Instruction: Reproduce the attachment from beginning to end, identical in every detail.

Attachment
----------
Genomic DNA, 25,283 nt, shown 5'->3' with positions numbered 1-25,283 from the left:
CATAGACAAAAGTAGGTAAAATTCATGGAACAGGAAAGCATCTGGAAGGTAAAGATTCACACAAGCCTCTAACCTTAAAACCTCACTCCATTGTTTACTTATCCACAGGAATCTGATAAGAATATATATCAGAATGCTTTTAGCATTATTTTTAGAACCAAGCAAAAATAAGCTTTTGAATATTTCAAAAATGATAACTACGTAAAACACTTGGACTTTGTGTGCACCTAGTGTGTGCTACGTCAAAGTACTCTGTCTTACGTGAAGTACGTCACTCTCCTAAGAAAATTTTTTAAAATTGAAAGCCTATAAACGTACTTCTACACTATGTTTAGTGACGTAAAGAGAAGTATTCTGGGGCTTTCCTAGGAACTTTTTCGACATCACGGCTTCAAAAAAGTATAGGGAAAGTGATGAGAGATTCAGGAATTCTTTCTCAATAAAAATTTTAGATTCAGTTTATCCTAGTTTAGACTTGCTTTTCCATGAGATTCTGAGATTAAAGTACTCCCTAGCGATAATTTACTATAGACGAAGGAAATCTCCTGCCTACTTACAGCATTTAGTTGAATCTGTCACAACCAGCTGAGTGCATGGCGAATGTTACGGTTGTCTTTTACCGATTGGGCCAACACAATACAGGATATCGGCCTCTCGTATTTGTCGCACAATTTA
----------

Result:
Genomic DNA, 25,283 nt, shown 5'->3' with positions numbered 1-25,283 from the left:
CATAGACAAAAGTAGGTAAAATTCATGGAACAGGAAAGCATCTGGAAGGTAAAGATTCACACAAGCCTCTAACCTTAAAACCTCACTCCATTGTTTACTTATCCACAGGAATCTGATAAGAATATATATCAGAATGCTTTTAGCATTATTTTTAGAACCAAGCAAAAATAAGCTTTTGAATATTTCAAAAATGATAACTACGTAAAACACTTGGACTTTGTGTGCACCTAGTGTGTGCTACGTCAAAGTACTCTGTCTTACGTGAAGTACGTCACTCTCCTAAGAAAATTTTTTAAAATTGAAAGCCTATAAACGTACTTCTACACTATGTTTAGTGACGTAAAGAGAAGTATTCTGGGGCTTTCCTAGGAACTTTTTCGACATCACGGCTTCAAAAAAGTATAGGGAAAGTGATGAGAGATTCAGGAATTCTTTCTCAATAAAAATTTTAGATTCAGTTTATCCTAGTTTAGACTTGCTTTTCCATGAGATTCTGAGATTAAAGTACTCCCTAGCGATAATTTACTATAGACGAAGGAAATCTCCTGCCTACTTACAGCATTTAGTTGAATCTGTCACAACCAGCTGAGTGCATGGCGAATGTTACGGTTGTCTTTTACCGATTGGGCCAACACAATACAGGATATCGGCCTCTCGTATTTGTCGCACAATTTA